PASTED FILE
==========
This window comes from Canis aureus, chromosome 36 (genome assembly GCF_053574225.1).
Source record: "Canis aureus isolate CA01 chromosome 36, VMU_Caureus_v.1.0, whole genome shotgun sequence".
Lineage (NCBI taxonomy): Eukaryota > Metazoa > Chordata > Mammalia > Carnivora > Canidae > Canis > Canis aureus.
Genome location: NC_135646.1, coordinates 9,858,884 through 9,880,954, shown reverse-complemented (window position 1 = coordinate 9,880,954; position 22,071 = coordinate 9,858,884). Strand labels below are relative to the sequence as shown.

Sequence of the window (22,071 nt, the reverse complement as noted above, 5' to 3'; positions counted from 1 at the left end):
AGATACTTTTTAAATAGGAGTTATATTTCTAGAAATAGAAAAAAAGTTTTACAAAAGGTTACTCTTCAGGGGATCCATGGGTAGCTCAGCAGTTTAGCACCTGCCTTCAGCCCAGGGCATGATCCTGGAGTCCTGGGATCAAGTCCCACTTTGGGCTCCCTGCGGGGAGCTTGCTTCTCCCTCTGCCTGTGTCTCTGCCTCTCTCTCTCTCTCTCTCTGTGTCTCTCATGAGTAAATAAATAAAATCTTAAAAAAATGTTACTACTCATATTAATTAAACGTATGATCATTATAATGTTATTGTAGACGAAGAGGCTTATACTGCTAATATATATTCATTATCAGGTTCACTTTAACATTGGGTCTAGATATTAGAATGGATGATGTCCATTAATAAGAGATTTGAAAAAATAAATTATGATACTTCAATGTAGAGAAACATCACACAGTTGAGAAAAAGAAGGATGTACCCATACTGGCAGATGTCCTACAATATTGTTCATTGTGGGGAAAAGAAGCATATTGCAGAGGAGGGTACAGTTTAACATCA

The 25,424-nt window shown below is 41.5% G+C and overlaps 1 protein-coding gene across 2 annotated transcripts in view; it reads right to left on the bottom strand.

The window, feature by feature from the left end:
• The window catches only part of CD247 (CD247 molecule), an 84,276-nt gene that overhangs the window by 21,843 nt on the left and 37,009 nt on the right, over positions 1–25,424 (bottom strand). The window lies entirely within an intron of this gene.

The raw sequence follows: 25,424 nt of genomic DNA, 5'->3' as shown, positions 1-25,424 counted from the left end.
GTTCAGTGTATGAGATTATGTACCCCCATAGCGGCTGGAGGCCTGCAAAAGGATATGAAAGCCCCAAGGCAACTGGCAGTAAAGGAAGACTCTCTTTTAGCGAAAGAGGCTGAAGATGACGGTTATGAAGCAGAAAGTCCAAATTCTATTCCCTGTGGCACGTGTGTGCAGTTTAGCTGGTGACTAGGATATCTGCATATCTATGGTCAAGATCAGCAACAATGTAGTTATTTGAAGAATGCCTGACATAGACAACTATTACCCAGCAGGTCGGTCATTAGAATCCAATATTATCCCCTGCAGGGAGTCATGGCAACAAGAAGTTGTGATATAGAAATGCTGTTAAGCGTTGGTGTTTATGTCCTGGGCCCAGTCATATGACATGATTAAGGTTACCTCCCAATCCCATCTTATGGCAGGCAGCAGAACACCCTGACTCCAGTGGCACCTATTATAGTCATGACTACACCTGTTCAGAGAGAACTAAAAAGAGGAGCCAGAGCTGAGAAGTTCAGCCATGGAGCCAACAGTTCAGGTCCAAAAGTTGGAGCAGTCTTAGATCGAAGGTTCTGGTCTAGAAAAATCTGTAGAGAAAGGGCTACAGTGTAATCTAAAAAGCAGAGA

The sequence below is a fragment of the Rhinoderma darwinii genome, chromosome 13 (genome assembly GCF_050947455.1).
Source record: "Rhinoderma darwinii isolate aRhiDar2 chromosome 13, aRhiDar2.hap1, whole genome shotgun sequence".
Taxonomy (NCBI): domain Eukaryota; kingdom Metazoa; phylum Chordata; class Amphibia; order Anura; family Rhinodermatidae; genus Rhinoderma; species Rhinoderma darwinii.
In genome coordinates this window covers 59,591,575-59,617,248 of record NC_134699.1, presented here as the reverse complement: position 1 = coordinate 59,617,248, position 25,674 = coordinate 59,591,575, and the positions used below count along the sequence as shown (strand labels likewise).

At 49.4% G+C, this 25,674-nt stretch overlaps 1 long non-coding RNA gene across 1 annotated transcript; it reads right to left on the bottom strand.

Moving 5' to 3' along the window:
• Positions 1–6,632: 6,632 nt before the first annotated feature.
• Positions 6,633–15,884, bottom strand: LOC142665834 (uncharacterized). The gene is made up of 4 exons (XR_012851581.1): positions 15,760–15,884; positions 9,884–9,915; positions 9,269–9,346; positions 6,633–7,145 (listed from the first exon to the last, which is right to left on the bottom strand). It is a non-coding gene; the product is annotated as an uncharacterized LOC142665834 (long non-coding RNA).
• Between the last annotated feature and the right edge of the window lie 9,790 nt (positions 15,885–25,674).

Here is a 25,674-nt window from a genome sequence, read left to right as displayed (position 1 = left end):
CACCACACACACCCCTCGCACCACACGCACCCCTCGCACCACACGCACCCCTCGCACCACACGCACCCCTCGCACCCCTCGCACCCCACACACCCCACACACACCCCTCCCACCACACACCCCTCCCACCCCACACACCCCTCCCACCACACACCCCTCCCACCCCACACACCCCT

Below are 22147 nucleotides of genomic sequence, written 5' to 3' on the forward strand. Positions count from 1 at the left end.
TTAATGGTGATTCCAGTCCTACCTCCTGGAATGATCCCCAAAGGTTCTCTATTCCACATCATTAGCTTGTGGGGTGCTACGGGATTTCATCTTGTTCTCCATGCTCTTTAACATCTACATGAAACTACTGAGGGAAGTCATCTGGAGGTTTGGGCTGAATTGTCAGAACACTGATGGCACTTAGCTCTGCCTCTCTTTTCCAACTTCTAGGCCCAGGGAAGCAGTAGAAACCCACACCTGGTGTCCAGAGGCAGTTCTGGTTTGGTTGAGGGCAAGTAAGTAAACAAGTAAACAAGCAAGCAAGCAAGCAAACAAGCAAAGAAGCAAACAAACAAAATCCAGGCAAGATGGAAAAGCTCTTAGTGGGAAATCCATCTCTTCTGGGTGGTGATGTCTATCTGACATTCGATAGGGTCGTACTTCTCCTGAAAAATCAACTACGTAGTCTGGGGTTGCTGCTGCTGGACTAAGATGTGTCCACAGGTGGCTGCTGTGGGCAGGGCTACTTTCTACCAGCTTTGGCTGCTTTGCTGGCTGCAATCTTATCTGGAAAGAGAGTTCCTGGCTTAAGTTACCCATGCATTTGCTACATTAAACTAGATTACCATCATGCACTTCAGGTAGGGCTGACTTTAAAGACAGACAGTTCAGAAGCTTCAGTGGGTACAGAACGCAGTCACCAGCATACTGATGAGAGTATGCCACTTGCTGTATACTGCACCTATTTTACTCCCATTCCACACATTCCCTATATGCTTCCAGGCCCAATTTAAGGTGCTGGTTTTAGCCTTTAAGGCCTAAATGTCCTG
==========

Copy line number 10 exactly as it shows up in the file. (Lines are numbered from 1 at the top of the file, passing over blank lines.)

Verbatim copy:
The raw sequence follows: 25,424 nt of genomic DNA, 5'->3' as shown, positions 1-25,424 counted from the left end.